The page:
The season finale of "House" aired last night, and this post will contain spoilers, so gentle reader do beware. It had all the soap opera hallmarks that I so detest in other medical shows - one character's progressing terminal illness, a sudden about-face in a long-term relationship, and the not-so-subtle-poking at many an old demon - but I sat riveted through the entire hour. In my defense, this episode was unlike most of the other formulaic installments of "House," with the week's medical mystery only a peripheral concern. Instead, most of the story followed the nail-biting attempts to rescue a young woman pinned under a collapsed building, with House put in the unlikely position of her hand-holder. The ending was an unhappy one for the patient, leaving the good doctor to grapple with the emotional fallout.
A few thoughts on Dr. Gregory House, the acid-tongued, curmudgeonly diagnostician with a combative bedside manner, a host of personal flaws, and a brilliant mind that lets him get away with murder. I think he may be my favorite television character ever, and he's certainly the reason I keep coming back to "House" from week to week. Once in a while you get a great actor in the right role, something ineffable clicks, and suddenly you can't imagine that they ever played anyone else. Hugh Laurie was part of the British comedic landscape for ages, best known for affable nitwits like Bertie Wooster from "Jeeves and Wooster" and Prince George from the third series of "Blackadder." Before 2004, Americans probably knew him best as the milquetoast adoptive father of the title character in "Stuart Little."
As House, Laurie inhabits another universe entirely. His best moments aren't the ones where he's manipulating his interns, insulting his patients, or pranking his colleagues, but the silent pauses in between when his humanity peeks through. What Laurie does so well is to make House emotionally transparent to the audience, though he often isn't to the other characters. We can tell when he feels guilty, regretful, vulnerable, or unsettled, usually as something completely different is coming out of his mouth. When I first came across "House," I was drawn in by the character's casual sarcasm and hints of misanthropy, a wonderful break from the standard TV doctor humanist schtick. I stayed for his battles with Vicodin addiction, his brushes with self-destruction, and his oft embattled friendships with oncologist James Wilson (Robert Sean Leonard) and hospital administrator Lisa Cuddy (Lisa Edelstein) - also his primary romantic interest.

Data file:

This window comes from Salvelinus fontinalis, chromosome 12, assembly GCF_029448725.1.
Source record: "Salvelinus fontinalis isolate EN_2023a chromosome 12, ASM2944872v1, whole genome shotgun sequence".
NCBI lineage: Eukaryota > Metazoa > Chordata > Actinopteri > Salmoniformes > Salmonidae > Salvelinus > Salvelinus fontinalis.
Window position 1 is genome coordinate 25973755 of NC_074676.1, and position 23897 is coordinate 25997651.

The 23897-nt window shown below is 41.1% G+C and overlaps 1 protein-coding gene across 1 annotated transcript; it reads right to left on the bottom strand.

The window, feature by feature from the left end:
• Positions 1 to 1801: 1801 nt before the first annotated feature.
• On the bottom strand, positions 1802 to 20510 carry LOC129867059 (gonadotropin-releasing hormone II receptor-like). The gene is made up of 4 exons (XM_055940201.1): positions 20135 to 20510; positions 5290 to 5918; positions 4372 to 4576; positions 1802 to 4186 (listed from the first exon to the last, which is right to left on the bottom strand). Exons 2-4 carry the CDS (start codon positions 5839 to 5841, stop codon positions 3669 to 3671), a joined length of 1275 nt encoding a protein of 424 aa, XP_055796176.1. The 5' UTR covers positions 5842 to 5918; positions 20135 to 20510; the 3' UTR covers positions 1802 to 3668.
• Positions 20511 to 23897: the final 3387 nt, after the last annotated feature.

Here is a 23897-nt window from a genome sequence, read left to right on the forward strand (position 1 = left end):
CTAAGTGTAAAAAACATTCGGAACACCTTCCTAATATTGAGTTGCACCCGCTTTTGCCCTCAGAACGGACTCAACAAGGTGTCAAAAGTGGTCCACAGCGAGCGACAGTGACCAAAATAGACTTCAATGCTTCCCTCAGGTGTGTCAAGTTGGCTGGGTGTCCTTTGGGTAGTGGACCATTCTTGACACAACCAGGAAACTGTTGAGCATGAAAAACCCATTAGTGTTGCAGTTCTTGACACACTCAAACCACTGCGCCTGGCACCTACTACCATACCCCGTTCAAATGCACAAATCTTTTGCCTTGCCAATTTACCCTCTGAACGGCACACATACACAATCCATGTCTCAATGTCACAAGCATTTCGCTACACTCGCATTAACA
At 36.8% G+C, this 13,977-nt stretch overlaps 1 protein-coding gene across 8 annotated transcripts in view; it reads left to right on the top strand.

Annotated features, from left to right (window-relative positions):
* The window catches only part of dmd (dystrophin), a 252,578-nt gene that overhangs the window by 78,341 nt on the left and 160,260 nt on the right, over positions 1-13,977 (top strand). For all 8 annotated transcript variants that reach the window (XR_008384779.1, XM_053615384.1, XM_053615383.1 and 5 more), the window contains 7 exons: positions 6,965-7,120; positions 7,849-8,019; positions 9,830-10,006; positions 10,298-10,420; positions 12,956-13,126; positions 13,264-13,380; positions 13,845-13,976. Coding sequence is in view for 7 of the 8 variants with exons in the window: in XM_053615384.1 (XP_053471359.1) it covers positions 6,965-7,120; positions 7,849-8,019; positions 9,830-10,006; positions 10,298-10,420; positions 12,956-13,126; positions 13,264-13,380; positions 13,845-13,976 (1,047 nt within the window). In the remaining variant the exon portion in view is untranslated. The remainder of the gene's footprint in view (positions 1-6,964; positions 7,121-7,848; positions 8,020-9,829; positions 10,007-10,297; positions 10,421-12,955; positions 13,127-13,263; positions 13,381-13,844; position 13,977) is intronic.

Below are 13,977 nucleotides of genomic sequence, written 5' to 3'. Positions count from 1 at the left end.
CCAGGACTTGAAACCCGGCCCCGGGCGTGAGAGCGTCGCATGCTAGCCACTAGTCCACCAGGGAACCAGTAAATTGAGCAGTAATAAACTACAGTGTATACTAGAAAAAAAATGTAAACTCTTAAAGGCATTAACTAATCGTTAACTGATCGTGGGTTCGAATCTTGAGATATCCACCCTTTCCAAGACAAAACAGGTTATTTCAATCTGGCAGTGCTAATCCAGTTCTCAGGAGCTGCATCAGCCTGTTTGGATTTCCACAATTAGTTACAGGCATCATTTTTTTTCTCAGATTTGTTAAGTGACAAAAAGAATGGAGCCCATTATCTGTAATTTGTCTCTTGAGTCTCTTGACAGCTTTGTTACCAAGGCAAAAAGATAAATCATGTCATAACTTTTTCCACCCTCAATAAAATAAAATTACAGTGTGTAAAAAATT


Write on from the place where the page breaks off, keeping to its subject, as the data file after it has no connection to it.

Of course, I also had to contend with the show's less admirable moments. House operates from day to day with a diagnostics team of younger doctors. Initially these were Eric Foreman (Omar Epps), Allison Cameron (Jennifer Morrison) and Robert Chase (Jesse Spencer), later replaced by Remy "Thirteen" Hadley (Olivia Wilde), Chris Taub (Peter Jacobson), and Lawrence Kutner (Kal Penn). They're used for shameless padding whenever the major storylines with House need a breather, and never get much room to develop or grow. I'm grateful that the rate of "Grey's Anatomy" style hook-ups and melodramas among the group have been relatively minimal, but otherwise these characters never rise above the level of good-looking props. Cameron's and Chase's relationship largely happened offscreen until the break-up was needed for sweeps. Kal Penn's abrupt departure might have had more impact if Kutner hadn't been such a blank.
I haven't been thrilled with the treatment of House's personal troubles either. After several years of ups and downs, the end of last season saw his vicodin addiction spiral out of control to point where he was hallucinating conversations with dead people. A brief stint in rehab and a dose of psychotherapy with guest star Andre Braugher put him back together at the start of this season, but the issue has been largely brushed aside save for a few continuity checks. Braugher was brought back last week for a counseling session, but most of year six has revolved around House becoming Wilson's roommate and trying to accept Cuddy's involvement with a younger rival despite still having feelings for her. These are essentially the same relationship issues that House has been juggling since the first season, and the while the show hasn't become repetitive, it has been treading water for a while now.
Sure, occasionally House will make progress in one area or another - staying clean, getting in Cuddy's good graces, or being supportive of Wilson - and then the wheel turns, and then we come to another season's end, and everything goes to hell again. See House inadvertently cause the death of Wilson's girlfriend. See House hallucinate Cuddy's intervention and capitulation to his advances during a relapse. The show's writing and the procedural formula are strong enough that I've rarely been disappointed with individual episodes, but as a serial it's a terrible tease. Still, Hugh Laurie keeps me coming back season after season, and as much as I want to roll my eyes sometimes at particularly ludicrous plot developments - Taub really thought an open marriage was an option? - I still enjoy it.
And occasionally it will still surprise me. After House lost the patient last night, went home to his secret stash of Vicodin and seemed ready to start the downward spiral all over again, this time Cuddy really did intervene. And this time she really did declare that she loved him and was willing to give a relationship a shot. And for once, the soap-opera smarm didn't make me roll my eyes and mutter darkly about unrealistic expectations in TV relationships. And when she kissed him, they got me. They completely, utterly got me.
"House" will be back in the fall. and I'll be watching.